What Noise Annoys an Oyster? (Learning to Draw)

Io, Io, it’s off to work we go!

Actually, it’s not “work” I was off to.

Fall, winter, and spring, my wife and I attend a natural history illustration class taught by a woman who lives a few miles down the road. She’s a wonderful person and a gifted teacher. As long as she teaches, we intend to attend her classes. They’re an opportunity not to be wasted.

Right now, the subject of interest is an Io moth. Years ago, I drew the big, yellow male Io. Now it’s time to draw the female. The female whose photo leads off this post.

Serendipity brought her to me. She flew into the greenhouse last summer, laid her eggs on a tiger lily, and then sat, waiting for the end of her life. I caught her and brought her to our friend, our teacher Julie, who pinned her out.

Now I’m drawing Madame Io.

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Tracing paper sketch of the Io moth.

Six years ago, my wife went to a party next door. During the evening, she met someone who had recently moved to town, and in the course of their conversation they talked about drawing. The “new” person mentioned that she was taking a drawing class. My wife expressed interest, and soon afterwards, started attending.

When she brought her first drawing home, I was utterly taken by her drawing of a Florida fighting conch, and it made me want to draw, too.

Years ago, I did some film photography. I took some “Art” courses. I loved sitting in Art History, watching slide after slide. I love to visit art museums, and enjoy noticing the world. But I’d never drawn much, except for work. For the last five or six years I have been working on learning how to draw. Most of my working life has been spent in occupations that require hand-eye co-ordination, from painting to carpentry and other trades, to painting and carving signs.  Sign making was my most recent “career”. You have to  draw letters, and make sketches of signs, for customers and for sign permit committees, but that didn’t seem like drawing, somehow. It was just part of the job.

Inspired by the horse conch drawing, but not wanting to step on my wife’s toes, I asked her if she’d mind  if I were to come to the classes, too. She was agreeable to the notion. Fortunately, the teacher was agreeable, too. Classes were underway, and I could join them immediately. Classes met in our teacher’s home, two mornings a week.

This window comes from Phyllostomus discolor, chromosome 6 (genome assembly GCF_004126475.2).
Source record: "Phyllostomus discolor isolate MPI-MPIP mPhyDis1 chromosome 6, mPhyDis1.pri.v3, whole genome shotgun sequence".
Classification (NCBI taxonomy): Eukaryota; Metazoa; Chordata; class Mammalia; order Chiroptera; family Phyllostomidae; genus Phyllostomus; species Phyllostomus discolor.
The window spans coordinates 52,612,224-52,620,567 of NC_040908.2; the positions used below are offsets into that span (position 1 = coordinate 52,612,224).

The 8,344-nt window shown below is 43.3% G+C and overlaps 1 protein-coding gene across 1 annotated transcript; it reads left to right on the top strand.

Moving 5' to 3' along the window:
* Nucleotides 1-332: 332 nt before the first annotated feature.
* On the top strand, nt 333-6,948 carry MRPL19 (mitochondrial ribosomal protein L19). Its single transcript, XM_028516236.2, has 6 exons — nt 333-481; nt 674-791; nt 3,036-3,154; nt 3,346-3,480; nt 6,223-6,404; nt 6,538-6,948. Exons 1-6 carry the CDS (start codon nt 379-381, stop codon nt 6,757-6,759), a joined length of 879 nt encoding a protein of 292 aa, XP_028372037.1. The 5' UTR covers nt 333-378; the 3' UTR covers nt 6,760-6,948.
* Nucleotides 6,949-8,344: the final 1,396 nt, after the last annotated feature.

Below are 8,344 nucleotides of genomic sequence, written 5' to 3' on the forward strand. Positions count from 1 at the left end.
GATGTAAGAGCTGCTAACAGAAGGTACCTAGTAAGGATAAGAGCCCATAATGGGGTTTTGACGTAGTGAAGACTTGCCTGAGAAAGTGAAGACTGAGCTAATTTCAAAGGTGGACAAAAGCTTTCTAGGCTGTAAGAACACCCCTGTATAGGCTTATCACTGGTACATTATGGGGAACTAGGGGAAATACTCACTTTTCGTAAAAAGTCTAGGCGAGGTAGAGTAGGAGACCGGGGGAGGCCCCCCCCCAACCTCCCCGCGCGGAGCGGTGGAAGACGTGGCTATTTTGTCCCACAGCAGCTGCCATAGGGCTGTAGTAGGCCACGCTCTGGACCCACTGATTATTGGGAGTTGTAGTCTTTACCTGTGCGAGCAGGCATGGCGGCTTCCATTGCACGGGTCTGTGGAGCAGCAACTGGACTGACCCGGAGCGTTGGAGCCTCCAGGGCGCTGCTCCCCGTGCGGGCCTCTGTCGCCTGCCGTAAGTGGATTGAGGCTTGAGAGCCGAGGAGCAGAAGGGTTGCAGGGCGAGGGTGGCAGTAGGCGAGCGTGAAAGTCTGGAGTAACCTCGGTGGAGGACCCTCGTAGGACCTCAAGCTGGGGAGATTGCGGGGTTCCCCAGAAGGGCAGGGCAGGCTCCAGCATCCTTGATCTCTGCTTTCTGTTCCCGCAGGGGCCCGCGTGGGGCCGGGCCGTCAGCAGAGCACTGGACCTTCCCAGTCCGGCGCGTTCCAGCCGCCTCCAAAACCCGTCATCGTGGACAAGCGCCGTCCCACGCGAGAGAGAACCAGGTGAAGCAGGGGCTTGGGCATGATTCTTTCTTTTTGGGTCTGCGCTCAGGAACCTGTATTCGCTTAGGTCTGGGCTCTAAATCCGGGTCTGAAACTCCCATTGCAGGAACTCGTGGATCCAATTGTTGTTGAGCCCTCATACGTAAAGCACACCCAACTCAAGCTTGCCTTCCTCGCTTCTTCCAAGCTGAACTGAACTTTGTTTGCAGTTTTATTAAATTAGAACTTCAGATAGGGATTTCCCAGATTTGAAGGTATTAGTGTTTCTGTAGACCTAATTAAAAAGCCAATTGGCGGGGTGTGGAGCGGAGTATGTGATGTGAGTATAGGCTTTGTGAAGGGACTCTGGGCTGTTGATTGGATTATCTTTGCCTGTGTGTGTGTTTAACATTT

My first drawing was of an oyster shell. I chose the oyster shell as a subject because it seemed like it would be an easy thing to draw. A nice, easy, nondescript, not-too-many-colors subject.

“Easy” turned out to be a task that began with work on a preliminary drawing on tracing paper. Despite my decades of hand-eye based work, producing a sketch that looked like my oyster shell required hours of observation, attempts, erasures and corrections. The sketch, when finally completed, was only the beginning. Only after the sketch was complete was it time to transfer the drawing to a piece of good-quality “Bristol” drawing board.

“Patience” took on new meaning. When you concentrate on a subject, and on the minuscule area where your pencil tip is working, the measure of daily “progress” can be reduced to areas a half-inch square in extent. That oyster shell had a small overall area, but its geography was varied and extensive. There were years, an oyster’s lifetime, laid out in that shell’s topography, and to put that landscape to paper was neither easy nor quick. Drawing each side of that oyster shell took four to six weeks of classes to complete. Per side.

Talk about an “eye-opener”.

I’ll add some photos of those first drawings, but now it’s time to post.

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Colors for the Io drawing, as laid out for a drawing session. They’ll be kept apart from the rest of the colors until the moth project is complete.

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Test colors and technique experiments, which are usually done before starting on a drawing.

 

To be continued….

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